And let me say with confidence to all gathered here and to all of the watching world, President Trump and I stand without apology for Israel today.  We will stand without apology for Israel tomorrow, and President Donald Trump and I will stand with the Israel always — of that you may be assured.  (Applause.)

You just need to look at the actions our President has taken since he took office.  Like when he named Governor Nikki Haley to be America’s Ambassador to the United Nations.  (Applause.)

At the President’s direction, Ambassador Haley has been standing up for America and she’s been standing up for Israel.  And as Ambassador Haley said just a short while ago, in her words, “The days of Israel-bashing at the United Nations are over.”  (Applause.)

And the President also named David Friedman to represent our country in Israel as our ambassador.  David is an unabashed advocate for a stronger America-Israel relationship, and our friendship is already stronger with him in our embassy in Israel.

And to the men and women of Christians United for Israel, this President hears you.  This President stands with you.  And I promise you that the day will come when President Donald Trump moves the American Embassy from Tel Aviv to Jerusalem.  It is not a question of if, it is only when.  (Applause.)

President Trump is also personally committed to helping the parties resolve the long-standing Israeli-Palestinian conflict.  In addition to his own visit to Israel, the President has dispatched several of his top advisors to help guide negotiations.  But our President I can assure knows any peace requires an end to the incitement of hatred, an end to any support whatsoever of terrorism.  And above all else, a lasting peace requires true and complete Palestinian willingness to accept and recognize the Jewish state of Israel.  (Applause.)

And while there will undoubtedly have to be compromises, let me assure all of you gathered here today, President Donald Trump will never compromise the safety and security of the Jewish state of Israel — not now, not ever.  (Applause.)

Since the moment of its birth, there has hardly been a day when Israelis have lived without war, or the fear of war, or the grim reality of terror.  We were reminded of this just last Friday, when three gunmen ambushed a group of Israeli police officers in the very heart of Jerusalem.  Two brave officers were murdered in this barbaric act of terrorism.  We mourn with those who mourn and grieve with those who grieve.  We grieve with the families of these fallen heroes of Israel, and the prayers of our President, our family, and all who cherish Israel are with these heroic law enforcement officers and their families.  (Applause.)

And so is our resolve.  President Trump has made it clear: America stands shoulder-to-shoulder with Israel, as together we confront those enemies who threaten our people, our freedom, and our very way of life.

America and Israel are united together as friends and allies in the West.  Just a few weeks ago, in Warsaw, Poland — home to so much Jewish history, and so much Jewish heartache, our President defined our struggle with moral clarity, courage, and vision more than any President since Ronald Reagan when President Trump declared in his words:  “The West will never, ever be broken.  Our values will prevail.  Our people will thrive, and our civilization will triumph.”  (Applause.)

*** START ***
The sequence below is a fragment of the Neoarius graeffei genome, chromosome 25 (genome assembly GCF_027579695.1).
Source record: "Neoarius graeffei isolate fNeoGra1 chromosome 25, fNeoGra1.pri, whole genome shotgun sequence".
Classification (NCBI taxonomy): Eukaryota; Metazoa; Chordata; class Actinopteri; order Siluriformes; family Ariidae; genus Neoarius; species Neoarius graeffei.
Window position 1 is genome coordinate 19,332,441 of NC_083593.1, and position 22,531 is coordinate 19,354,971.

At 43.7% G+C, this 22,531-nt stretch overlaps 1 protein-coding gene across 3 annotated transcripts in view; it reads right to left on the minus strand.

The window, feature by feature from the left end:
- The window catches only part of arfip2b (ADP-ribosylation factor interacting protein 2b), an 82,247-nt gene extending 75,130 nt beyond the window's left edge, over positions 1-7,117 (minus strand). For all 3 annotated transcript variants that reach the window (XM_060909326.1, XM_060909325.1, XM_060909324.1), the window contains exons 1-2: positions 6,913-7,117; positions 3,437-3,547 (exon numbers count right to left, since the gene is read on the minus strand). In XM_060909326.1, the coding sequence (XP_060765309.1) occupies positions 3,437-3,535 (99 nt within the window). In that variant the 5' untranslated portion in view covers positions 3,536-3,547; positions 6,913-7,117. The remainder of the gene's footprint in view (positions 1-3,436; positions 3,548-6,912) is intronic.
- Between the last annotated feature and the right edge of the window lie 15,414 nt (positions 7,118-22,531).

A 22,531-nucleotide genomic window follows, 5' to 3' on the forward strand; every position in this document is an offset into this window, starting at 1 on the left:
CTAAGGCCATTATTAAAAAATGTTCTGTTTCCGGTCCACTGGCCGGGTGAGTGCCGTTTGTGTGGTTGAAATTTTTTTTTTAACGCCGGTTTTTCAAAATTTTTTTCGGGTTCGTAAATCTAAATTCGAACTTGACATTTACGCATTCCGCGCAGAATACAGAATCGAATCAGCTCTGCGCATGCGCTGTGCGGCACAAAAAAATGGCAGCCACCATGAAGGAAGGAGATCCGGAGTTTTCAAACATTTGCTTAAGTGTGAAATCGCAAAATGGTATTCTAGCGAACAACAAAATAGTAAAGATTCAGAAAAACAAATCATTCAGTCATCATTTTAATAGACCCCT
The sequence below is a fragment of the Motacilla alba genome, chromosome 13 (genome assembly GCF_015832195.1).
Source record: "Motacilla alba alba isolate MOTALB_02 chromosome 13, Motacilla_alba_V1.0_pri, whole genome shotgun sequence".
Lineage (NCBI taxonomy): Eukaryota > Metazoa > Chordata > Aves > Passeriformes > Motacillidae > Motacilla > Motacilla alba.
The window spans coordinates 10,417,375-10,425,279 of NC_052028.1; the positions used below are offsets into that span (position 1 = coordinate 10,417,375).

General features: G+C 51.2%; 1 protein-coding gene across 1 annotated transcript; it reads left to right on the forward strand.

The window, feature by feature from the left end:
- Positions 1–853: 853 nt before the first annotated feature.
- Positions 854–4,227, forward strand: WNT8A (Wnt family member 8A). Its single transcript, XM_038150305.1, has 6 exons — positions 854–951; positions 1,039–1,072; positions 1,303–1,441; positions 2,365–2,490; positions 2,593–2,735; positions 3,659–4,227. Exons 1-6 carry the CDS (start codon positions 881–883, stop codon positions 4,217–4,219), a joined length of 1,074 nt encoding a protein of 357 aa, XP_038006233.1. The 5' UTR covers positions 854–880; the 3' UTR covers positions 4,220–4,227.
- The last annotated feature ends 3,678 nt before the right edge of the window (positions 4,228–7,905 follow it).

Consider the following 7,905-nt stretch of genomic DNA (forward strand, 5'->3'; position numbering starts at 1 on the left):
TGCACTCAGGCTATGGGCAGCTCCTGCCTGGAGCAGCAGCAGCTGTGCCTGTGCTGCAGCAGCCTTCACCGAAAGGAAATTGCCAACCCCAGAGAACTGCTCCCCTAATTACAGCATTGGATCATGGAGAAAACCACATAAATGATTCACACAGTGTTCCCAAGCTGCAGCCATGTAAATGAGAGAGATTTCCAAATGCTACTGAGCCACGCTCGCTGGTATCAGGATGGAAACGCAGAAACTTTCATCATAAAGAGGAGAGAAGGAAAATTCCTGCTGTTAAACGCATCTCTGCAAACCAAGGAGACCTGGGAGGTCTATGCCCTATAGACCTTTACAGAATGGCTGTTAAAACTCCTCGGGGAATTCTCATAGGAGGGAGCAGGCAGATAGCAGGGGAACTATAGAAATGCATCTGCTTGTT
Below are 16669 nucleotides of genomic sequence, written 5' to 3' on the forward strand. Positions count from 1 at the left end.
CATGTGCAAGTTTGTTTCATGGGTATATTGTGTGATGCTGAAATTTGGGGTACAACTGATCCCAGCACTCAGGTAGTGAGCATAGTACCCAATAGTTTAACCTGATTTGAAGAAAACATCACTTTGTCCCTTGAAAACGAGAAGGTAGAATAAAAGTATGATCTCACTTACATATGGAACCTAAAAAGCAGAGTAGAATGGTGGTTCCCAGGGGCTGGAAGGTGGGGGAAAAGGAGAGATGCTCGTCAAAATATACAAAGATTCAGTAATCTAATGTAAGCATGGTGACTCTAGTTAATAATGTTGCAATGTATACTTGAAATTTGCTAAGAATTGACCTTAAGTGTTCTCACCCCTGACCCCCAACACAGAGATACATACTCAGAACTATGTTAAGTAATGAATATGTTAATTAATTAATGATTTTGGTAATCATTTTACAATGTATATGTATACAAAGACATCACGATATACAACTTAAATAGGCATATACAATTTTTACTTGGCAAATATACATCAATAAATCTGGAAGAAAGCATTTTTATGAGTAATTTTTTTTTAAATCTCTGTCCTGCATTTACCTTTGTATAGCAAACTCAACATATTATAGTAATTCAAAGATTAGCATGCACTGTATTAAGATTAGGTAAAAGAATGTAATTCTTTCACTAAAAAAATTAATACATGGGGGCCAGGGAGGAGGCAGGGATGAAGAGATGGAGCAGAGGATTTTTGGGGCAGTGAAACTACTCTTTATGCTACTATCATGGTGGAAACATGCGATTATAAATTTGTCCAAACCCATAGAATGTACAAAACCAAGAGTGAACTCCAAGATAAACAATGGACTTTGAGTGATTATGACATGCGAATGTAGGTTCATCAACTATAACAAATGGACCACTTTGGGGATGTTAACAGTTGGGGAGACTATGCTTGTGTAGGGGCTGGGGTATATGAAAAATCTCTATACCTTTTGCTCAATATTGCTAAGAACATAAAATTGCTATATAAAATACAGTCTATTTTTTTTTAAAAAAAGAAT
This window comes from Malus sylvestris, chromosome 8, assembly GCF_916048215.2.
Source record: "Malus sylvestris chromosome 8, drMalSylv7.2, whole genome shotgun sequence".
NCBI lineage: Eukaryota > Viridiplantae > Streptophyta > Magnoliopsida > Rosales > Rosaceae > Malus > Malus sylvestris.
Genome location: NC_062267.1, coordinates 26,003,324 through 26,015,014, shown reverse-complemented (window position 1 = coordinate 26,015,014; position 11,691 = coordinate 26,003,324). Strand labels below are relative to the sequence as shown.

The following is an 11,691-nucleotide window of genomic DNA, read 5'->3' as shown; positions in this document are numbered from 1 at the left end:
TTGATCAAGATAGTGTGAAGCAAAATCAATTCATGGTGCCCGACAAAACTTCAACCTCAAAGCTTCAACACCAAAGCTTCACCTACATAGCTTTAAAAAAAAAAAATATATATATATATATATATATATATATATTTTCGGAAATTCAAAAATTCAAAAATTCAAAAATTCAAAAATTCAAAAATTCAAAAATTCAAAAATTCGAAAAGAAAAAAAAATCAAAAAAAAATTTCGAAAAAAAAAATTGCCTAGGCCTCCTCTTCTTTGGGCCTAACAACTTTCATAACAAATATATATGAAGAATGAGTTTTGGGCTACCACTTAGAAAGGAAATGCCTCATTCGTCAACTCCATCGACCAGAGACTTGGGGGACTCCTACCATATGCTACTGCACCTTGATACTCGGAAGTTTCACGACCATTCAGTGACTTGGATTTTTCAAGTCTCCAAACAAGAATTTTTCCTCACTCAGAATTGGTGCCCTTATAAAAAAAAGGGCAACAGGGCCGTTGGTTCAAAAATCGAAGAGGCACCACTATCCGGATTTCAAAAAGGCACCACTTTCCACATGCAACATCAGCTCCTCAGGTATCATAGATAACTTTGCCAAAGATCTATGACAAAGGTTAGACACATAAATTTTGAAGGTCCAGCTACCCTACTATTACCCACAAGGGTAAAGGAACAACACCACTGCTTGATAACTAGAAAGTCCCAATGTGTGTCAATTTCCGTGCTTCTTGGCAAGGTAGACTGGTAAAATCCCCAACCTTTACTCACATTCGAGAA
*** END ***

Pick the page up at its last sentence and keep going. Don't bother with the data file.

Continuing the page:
We will triumph because our courage and conviction cannot be matched, and for that matter, neither can our strength.

Today, America’s support for Israel’s security is at record levels.  And America now has a President who is fighting every day to rebuild our military.

And under President Donald Trump I promise you we’re going to rebuild this military.  We’re going to restore the arsenal of democracy.  And we’re once again going to give our soldiers, sailors, airmen, Marines, and Coast Guard the resources and training they need and deserve to accomplish their mission and come home safe.  (Applause.)

In President Trump, America once again has a leader who will stand with our allies and stand up to our enemies.  And this President calls our enemies by their name.  And at this very moment I’m proud to report, the Armed Forces of the United States of America are taking the fight to ISIS terrorist on our terms and on their soil.  And under this Commander-in-Chief, we will continue to fight ISIS until we wipe them off the face of the Earth.  (Applause.)

And under President Trump America will continue to stand strong, continue to stand strong in the face of the leading state sponsor of terrorism.  President Trump has put Iran on notice:  America will no longer tolerate Iran’s efforts to destabilize the region and jeopardize Israel’s security.

And let me be clear on this point:  Under President Donald Trump, the United States of America will not allow Iran to develop a useable nuclear weapon.  This is our solemn promise to the American people, to the people of Israel, and to the world.  (Applause.)

So we stand with Israel.  We stand with Israel today and every day, because the American people throughout our history have always cherished Israel.

We stand with Israel because our bond was knit millennia ago in the finery of faith.  And we stand with Israel because millions of Americans throughout the generations of this country have embraced that ancient truth and admonition that He will bless those who bless her, and he will curse those who curse her.

Indeed, though Israel was built by human hands, it is impossible not to sense that just beneath its history, lies the hand of heaven.  (Applause.)